India v Australia, 2nd Test, Bangalore, 5th day October 13, 2010

'We need to move on quickly' - Ponting

ESPNcricinfo staff

Having gotten so used to singing Under the Southern Cross to celebrate Test victories for most of his career, Ricky Ponting now finds himself in the sort of situation that once confronted Allan Border in the late 1980s. A 2-0 defeat in India, especially after coming within a ball of winning the first Test, is hardly ideal preparation to try and win back the Ashes, but the man entrusted with restoring Australian cricket to the top asserted that it wasn't all doom and gloom after the latest Indian misadventure.

"There have been a few positives," Ponting said. "[Mitchell] Johnson and [Ben] Hilfenhaus have been very good. Shane Watson at the top of the order. Tim Paine has looked every bit a world-class keeper-batsman. The rest of us have been a bit inconsistent. We haven't played the five days that we need to to win games. They deserve to have won both games, but even if you ask them, they're a bit flattered by that result."

Some of the squad now face limited-overs games against India and Sri Lanka, while others will return to a diet of Shield cricket before the first Test against England. "We've got to move on pretty quickly now. Our next Test match is at the Gabba, the start of the Ashes series. We have to make sure that we play five long tough days of Test cricket."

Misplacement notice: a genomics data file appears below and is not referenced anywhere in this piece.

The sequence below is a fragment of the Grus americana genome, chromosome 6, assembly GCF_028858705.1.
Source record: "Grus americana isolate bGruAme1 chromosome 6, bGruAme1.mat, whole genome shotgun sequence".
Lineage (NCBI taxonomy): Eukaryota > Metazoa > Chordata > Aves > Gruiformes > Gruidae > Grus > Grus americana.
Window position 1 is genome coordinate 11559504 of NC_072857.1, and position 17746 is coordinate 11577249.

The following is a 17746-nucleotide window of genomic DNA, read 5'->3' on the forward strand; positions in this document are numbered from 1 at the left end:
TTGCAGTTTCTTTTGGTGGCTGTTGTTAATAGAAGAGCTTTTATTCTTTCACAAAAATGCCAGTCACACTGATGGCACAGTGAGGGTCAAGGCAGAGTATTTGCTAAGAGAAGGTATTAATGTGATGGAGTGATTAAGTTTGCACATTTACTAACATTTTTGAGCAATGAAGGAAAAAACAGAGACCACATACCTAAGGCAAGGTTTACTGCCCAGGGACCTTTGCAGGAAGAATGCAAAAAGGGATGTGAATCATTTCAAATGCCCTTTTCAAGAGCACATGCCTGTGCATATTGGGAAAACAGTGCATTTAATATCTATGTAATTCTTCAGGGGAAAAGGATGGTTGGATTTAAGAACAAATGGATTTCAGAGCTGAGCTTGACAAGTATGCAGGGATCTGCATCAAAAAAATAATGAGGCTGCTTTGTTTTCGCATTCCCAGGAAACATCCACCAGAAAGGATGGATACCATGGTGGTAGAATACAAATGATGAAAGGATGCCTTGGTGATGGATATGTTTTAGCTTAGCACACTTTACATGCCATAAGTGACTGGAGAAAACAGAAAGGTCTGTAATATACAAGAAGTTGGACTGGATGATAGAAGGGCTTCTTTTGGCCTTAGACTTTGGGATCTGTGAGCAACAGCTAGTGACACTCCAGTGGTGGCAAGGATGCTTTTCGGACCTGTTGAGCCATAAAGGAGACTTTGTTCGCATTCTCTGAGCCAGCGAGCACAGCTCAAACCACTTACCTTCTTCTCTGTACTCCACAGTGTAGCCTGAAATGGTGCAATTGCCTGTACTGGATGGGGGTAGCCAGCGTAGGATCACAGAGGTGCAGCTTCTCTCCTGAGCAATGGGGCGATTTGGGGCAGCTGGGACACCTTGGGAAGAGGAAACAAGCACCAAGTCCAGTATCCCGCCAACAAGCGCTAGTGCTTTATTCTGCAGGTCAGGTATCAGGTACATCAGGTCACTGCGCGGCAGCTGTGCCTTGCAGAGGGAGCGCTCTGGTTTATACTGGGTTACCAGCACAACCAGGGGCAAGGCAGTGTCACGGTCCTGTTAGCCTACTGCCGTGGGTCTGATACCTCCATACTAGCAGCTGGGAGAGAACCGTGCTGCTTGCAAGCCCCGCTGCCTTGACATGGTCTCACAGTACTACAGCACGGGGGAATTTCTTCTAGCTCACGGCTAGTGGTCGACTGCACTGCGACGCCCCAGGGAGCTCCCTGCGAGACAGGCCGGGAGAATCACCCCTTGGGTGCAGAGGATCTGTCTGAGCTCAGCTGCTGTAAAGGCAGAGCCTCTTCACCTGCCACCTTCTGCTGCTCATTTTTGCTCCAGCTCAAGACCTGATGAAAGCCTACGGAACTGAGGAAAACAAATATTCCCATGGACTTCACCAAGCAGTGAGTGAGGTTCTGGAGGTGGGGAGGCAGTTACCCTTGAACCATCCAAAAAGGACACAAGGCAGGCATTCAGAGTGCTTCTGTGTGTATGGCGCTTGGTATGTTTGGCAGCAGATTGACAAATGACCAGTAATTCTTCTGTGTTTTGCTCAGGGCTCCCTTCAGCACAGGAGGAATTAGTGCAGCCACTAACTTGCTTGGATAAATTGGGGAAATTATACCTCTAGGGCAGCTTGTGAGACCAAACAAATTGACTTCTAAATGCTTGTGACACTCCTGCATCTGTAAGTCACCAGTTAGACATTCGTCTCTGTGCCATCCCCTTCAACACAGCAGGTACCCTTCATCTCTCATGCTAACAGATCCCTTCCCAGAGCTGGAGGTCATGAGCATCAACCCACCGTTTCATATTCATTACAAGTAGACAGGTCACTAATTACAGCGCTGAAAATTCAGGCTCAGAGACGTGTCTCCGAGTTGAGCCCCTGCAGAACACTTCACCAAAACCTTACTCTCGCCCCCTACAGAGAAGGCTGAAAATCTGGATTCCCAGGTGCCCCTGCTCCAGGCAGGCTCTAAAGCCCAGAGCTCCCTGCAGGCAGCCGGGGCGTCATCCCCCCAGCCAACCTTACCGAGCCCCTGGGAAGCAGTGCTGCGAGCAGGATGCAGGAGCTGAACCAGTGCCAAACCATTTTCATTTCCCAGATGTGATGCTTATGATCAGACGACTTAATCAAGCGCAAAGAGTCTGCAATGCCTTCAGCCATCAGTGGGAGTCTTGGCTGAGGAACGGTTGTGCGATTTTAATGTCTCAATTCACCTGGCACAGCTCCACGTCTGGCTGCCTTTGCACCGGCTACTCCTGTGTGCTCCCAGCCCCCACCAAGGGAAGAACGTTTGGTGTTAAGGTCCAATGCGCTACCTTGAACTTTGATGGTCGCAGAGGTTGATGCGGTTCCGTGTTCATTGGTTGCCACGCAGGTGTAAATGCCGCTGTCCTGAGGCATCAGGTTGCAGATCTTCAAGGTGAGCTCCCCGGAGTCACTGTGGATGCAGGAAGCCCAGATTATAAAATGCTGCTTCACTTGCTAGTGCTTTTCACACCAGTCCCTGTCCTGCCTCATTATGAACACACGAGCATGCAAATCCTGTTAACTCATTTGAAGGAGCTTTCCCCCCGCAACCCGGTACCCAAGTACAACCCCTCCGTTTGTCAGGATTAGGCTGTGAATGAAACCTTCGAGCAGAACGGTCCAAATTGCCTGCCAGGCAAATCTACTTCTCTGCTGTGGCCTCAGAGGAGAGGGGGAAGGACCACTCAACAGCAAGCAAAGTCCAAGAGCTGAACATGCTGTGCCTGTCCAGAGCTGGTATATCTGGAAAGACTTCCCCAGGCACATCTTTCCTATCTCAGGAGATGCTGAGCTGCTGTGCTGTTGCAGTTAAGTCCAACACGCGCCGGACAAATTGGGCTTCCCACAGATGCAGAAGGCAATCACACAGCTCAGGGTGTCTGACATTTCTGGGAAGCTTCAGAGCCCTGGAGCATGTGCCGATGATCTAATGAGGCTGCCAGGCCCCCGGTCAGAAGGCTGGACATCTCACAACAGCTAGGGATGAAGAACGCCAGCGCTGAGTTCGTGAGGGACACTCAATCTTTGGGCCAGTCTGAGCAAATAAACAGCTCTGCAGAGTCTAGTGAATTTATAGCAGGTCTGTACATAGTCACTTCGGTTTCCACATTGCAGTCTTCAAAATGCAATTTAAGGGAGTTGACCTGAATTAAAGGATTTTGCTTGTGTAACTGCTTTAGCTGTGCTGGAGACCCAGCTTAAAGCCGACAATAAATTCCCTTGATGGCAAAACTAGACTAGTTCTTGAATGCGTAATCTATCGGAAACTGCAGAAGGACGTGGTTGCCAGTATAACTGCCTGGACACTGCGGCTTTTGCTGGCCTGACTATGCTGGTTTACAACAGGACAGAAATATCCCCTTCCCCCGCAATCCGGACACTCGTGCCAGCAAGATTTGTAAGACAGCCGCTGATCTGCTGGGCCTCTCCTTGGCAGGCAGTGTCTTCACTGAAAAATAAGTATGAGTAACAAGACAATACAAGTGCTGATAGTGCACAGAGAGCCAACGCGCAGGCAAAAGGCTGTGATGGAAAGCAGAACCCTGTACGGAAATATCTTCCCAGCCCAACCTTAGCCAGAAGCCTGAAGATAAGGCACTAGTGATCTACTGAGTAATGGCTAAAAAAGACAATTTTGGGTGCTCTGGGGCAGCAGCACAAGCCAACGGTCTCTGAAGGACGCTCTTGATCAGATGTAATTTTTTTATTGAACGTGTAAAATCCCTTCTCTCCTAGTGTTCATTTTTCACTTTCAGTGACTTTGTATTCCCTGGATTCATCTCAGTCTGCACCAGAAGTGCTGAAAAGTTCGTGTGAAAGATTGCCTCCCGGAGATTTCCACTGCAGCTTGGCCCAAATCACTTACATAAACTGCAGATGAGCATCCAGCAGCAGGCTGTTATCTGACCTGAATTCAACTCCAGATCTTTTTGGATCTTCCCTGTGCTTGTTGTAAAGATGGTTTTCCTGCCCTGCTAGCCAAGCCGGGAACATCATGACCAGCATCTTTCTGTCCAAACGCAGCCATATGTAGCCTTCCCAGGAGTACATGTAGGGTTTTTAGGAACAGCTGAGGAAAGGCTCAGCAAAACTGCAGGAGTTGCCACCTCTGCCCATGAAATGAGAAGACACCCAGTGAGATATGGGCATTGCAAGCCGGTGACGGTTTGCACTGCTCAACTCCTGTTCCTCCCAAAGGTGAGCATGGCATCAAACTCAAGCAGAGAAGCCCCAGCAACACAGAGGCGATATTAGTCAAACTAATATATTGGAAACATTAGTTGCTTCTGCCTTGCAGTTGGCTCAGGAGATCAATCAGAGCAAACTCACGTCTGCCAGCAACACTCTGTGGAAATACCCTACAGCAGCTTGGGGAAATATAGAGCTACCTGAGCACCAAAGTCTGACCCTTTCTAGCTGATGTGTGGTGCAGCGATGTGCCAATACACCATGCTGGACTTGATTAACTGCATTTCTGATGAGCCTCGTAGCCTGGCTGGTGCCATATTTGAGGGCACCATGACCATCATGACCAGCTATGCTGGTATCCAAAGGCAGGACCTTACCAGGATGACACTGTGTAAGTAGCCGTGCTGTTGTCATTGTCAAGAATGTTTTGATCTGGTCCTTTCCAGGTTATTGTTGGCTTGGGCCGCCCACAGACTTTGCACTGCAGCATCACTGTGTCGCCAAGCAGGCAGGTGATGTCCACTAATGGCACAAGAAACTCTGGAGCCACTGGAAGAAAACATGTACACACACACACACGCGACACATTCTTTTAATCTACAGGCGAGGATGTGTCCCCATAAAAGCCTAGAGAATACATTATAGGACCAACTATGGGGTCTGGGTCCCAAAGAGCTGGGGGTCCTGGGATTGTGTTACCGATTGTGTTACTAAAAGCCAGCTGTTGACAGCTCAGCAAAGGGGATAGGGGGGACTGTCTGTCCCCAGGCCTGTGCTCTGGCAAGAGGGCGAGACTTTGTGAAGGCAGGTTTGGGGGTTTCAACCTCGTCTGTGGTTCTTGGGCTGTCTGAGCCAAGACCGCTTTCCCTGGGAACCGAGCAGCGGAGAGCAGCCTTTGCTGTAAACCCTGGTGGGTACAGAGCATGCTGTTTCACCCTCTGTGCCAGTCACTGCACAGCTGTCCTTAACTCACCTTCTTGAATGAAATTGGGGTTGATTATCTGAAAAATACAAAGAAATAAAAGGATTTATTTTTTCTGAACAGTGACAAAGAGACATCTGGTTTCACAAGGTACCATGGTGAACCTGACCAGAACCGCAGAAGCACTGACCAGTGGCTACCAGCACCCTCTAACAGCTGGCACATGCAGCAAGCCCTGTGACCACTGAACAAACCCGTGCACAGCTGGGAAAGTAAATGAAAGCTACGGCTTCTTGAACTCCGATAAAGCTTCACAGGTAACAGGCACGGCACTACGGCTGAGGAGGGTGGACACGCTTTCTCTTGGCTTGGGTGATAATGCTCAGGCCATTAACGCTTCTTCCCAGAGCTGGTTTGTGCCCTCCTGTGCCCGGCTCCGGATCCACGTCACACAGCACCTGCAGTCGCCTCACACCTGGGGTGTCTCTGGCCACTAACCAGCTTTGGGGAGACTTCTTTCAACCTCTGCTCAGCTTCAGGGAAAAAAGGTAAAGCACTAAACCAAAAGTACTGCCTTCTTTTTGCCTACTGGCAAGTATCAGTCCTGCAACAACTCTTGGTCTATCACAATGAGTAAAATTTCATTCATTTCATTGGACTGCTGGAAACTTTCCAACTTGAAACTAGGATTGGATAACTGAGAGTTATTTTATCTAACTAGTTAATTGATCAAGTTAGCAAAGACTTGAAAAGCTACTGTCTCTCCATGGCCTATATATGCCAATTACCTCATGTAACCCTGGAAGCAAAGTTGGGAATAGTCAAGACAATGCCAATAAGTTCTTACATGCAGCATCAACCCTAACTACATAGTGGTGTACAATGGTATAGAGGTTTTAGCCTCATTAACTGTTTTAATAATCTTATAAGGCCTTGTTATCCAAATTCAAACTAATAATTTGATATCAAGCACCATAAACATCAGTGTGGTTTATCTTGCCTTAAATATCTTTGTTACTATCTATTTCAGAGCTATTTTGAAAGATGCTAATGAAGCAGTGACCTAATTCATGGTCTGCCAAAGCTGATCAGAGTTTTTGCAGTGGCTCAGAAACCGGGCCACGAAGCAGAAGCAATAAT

While bitterly disappointed at another loss in India, Ponting suggested that it would have little bearing on the contest for the urn. "They're totally different conditions," he said. "It's going to be interesting to see how the group bounces back now. That's three Tests in a row we've lost as well. We can't forget the last one against Pakistan. I'm not sure that's happened in my time of playing for Australia. It's certainly not happened since I've been captain.

"There are some issues there that we need to deal with, and we have to get over them quickly. We've managed to match it with the No.1 team for nine of the 10 days, but we haven't been good enough when it's mattered."

When it was pointed out that Australia hadn't lost three in a row since West Indies defeated them at Brisbane, Perth and Melbourne in 1988, he said: "I wasn't playing in 1988, though it feels like it (grins). We have to get off that train for sure, and start winning some Tests pretty soon."

Having come to India with a Test average of 20 in 12 Tests here, Ponting the batsman certainly went some way towards correcting that anomaly in his career stats. But when asked whether he felt he had done his part, he disagreed. "When a No.3 batsman gets in and makes 60 or 70, you expect him to go on and make big scores. Tendulkar did it; he made 200. If I'd made 200 in the first innings, the result might have been different. We've got to be harsh on ourselves. Three scores in the 70s is not good enough."

His deputy, Michael Clarke, managed just 35 runs in the series, a far cry from 2004 when he made a scintillating century on debut in Bangalore. Clarke has moved up the order to No.4, but Ponting was adamant that the switch had nothing to do with the downturn in his batting fortunes. "We've all had those series in India." he said. "I had about four of them [laughs], where I came here and worked hard without getting the results I wanted.